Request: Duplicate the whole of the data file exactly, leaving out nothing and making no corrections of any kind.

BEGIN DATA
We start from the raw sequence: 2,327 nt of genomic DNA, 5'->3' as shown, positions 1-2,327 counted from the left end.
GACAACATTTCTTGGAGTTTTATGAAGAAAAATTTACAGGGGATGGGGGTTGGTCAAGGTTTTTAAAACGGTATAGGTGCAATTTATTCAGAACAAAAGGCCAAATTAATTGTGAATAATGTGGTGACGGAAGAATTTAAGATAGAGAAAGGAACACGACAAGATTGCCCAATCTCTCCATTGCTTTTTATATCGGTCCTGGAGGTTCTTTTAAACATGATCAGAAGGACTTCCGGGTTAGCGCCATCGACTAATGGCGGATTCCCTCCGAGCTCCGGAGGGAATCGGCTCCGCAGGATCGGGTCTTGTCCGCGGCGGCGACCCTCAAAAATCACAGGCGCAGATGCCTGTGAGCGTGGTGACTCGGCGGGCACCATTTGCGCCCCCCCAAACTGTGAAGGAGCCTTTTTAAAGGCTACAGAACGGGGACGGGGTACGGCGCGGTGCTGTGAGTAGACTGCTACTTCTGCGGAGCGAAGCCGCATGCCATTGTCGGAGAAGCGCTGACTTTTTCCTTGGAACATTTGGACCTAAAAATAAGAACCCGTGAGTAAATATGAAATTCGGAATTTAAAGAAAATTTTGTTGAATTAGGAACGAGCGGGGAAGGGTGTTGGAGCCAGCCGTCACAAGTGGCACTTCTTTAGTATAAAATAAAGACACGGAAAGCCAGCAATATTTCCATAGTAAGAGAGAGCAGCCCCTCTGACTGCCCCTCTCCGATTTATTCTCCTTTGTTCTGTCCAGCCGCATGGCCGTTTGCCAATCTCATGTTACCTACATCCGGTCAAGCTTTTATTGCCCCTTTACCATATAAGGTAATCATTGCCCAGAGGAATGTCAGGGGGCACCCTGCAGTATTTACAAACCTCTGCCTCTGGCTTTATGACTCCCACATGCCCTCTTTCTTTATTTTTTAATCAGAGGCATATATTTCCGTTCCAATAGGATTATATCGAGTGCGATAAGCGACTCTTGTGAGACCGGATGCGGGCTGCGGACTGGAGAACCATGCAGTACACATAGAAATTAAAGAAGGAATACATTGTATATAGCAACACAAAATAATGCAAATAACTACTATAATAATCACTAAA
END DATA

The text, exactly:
We start from the raw sequence: 2,327 nt of genomic DNA, 5'->3' as shown, positions 1-2,327 counted from the left end.
GACAACATTTCTTGGAGTTTTATGAAGAAAAATTTACAGGGGATGGGGGTTGGTCAAGGTTTTTAAAACGGTATAGGTGCAATTTATTCAGAACAAAAGGCCAAATTAATTGTGAATAATGTGGTGACGGAAGAATTTAAGATAGAGAAAGGAACACGACAAGATTGCCCAATCTCTCCATTGCTTTTTATATCGGTCCTGGAGGTTCTTTTAAACATGATCAGAAGGACTTCCGGGTTAGCGCCATCGACTAATGGCGGATTCCCTCCGAGCTCCGGAGGGAATCGGCTCCGCAGGATCGGGTCTTGTCCGCGGCGGCGACCCTCAAAAATCACAGGCGCAGATGCCTGTGAGCGTGGTGACTCGGCGGGCACCATTTGCGCCCCCCCAAACTGTGAAGGAGCCTTTTTAAAGGCTACAGAACGGGGACGGGGTACGGCGCGGTGCTGTGAGTAGACTGCTACTTCTGCGGAGCGAAGCCGCATGCCATTGTCGGAGAAGCGCTGACTTTTTCCTTGGAACATTTGGACCTAAAAATAAGAACCCGTGAGTAAATATGAAATTCGGAATTTAAAGAAAATTTTGTTGAATTAGGAACGAGCGGGGAAGGGTGTTGGAGCCAGCCGTCACAAGTGGCACTTCTTTAGTATAAAATAAAGACACGGAAAGCCAGCAATATTTCCATAGTAAGAGAGAGCAGCCCCTCTGACTGCCCCTCTCCGATTTATTCTCCTTTGTTCTGTCCAGCCGCATGGCCGTTTGCCAATCTCATGTTACCTACATCCGGTCAAGCTTTTATTGCCCCTTTACCATATAAGGTAATCATTGCCCAGAGGAATGTCAGGGGGCACCCTGCAGTATTTACAAACCTCTGCCTCTGGCTTTATGACTCCCACATGCCCTCTTTCTTTATTTTTTAATCAGAGGCATATATTTCCGTTCCAATAGGATTATATCGAGTGCGATAAGCGACTCTTGTGAGACCGGATGCGGGCTGCGGACTGGAGAACCATGCAGTACACATAGAAATTAAAGAAGGAATACATTGTATATAGCAACACAAAATAATGCAAATAACTACTATAATAATCACTAAA